This summer, we’re excited to offer a camp theme that’s going to be a hands-on, hands-down adventure. Our Maker’s Workshop is designed to inspire Pre-K through 5th graders to flex their creativity as they build innovative household items that they can use in their everyday lives. From handmade tents to custom safes to working vacuum cleaners, our expert curriculum developers have been hard at work fine-tuning activities for everyone to enjoy. Curious about what we’ve got planned? Read on for a behind-the-scenes look at this one-of-a-kind camp theme.


The art projects we’ve got planned for Maker’s Workshop are a mix of playful imagination, self-expression, and collaboration. We’ve developed our curriculum with different levels of artistic ability at various stages of childhood in mind, and have exciting projects in store for each age group.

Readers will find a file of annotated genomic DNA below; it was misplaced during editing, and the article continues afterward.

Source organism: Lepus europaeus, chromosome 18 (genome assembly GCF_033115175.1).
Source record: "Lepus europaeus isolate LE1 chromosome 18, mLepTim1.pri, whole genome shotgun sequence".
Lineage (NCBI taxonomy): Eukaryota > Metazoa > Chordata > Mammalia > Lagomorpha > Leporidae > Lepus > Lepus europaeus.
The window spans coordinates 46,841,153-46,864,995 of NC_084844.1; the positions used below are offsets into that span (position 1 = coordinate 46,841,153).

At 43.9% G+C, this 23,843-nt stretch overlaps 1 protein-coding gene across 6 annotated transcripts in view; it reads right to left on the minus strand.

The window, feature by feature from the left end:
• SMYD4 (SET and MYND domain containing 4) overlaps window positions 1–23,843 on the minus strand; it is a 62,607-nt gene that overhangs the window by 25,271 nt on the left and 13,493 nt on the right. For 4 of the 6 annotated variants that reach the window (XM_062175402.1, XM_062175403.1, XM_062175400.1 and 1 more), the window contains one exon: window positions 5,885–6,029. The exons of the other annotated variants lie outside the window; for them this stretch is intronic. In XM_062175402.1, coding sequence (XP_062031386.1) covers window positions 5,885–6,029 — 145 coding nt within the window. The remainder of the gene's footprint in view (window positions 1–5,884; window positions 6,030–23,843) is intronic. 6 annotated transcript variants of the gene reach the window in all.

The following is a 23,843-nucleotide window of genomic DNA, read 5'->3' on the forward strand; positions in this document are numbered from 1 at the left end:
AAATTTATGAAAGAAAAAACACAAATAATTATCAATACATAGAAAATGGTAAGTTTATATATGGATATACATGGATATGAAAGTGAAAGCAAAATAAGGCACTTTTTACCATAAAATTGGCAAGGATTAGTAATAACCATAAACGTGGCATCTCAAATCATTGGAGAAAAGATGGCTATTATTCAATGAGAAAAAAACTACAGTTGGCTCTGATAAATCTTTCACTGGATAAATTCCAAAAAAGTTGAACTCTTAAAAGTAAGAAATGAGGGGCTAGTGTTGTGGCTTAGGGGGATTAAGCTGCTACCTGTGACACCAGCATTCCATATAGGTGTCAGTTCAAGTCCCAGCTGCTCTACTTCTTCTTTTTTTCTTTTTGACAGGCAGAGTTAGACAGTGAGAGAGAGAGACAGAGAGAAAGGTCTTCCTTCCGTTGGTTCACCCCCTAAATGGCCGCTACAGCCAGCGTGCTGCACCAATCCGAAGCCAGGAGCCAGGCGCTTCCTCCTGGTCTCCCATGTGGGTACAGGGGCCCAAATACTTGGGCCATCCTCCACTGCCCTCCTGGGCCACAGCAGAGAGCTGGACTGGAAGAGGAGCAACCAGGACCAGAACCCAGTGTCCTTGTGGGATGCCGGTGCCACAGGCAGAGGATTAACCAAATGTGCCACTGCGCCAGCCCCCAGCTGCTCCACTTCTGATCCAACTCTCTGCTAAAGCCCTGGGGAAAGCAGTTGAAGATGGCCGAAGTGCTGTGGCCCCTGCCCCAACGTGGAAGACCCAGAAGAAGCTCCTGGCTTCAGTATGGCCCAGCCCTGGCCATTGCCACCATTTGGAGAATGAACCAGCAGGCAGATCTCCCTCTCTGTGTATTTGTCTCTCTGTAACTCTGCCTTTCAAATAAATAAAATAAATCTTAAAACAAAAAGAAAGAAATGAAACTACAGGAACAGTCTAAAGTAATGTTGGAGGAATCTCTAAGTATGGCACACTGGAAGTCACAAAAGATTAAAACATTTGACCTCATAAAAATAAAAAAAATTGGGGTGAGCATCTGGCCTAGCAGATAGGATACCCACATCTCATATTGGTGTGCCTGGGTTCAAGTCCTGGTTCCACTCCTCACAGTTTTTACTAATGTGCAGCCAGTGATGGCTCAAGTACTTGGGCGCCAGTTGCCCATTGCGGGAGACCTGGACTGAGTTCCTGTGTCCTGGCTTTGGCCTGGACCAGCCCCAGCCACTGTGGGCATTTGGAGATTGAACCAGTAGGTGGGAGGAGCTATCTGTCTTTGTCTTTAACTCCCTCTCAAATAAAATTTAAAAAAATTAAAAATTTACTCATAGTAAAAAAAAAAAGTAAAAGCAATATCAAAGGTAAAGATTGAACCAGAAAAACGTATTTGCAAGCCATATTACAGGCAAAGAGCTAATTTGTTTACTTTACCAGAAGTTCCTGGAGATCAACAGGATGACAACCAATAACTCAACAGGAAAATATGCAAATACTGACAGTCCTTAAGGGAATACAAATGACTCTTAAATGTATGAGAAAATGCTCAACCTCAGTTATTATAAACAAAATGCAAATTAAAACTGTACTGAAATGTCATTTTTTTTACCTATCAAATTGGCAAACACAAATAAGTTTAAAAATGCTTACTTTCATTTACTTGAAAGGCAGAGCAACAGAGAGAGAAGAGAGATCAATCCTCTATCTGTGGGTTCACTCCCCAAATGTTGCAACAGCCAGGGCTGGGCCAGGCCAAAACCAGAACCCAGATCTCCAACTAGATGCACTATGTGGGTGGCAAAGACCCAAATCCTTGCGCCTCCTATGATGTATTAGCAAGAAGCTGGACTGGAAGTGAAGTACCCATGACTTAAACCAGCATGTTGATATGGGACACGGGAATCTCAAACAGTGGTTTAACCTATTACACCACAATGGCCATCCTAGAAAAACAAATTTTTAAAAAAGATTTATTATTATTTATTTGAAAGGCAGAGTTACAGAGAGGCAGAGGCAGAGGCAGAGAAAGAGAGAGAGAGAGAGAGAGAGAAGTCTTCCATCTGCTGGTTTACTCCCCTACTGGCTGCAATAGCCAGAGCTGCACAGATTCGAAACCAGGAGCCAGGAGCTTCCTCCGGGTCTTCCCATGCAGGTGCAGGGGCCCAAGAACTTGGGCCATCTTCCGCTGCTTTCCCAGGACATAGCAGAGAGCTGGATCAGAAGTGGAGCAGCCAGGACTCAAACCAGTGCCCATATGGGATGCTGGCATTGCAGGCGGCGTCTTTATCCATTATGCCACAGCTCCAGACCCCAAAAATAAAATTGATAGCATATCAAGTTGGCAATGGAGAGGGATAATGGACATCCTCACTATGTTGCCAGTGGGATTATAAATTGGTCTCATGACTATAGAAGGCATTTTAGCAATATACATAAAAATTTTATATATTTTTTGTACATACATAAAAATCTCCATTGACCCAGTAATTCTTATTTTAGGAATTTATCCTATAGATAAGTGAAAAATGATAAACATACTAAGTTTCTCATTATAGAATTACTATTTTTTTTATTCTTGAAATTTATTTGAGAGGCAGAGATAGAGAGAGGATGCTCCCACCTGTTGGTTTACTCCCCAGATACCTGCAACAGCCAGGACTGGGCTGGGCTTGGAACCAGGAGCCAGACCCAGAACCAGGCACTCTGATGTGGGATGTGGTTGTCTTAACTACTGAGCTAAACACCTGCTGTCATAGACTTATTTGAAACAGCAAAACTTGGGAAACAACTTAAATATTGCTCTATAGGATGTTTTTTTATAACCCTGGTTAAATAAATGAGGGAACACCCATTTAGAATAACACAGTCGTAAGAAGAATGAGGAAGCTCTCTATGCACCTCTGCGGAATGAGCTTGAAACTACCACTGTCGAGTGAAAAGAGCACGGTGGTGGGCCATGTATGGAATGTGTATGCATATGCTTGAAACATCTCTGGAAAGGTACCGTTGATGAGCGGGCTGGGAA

Our youngest campers—we call them Nebulas—will create three different art projects during the week. The first is a personalized door sign for their room. Campers willdecorate their signs  with crayons while learning advanced crayon rubbing and beading techniques. Second, Nebulas will create a custom nighttime t-shirt, testing various dying and stenciling patterns. Finally, they’ll create bedtime buddy dolls inspired by the types of dreams they want to have at night.

At Galileo, we’re all about having fun while challenging ourselves in the process. This week, we’ll challenge our Nebulas to learn new and unique art techniques. For example, in the nighttime t-shirt project, campers will experiment with different non-toxic dyed color combinations to create the exact shade they want to create for their personal t-shirt. At the same time, they’ll work together with their peers and share their dye color with others.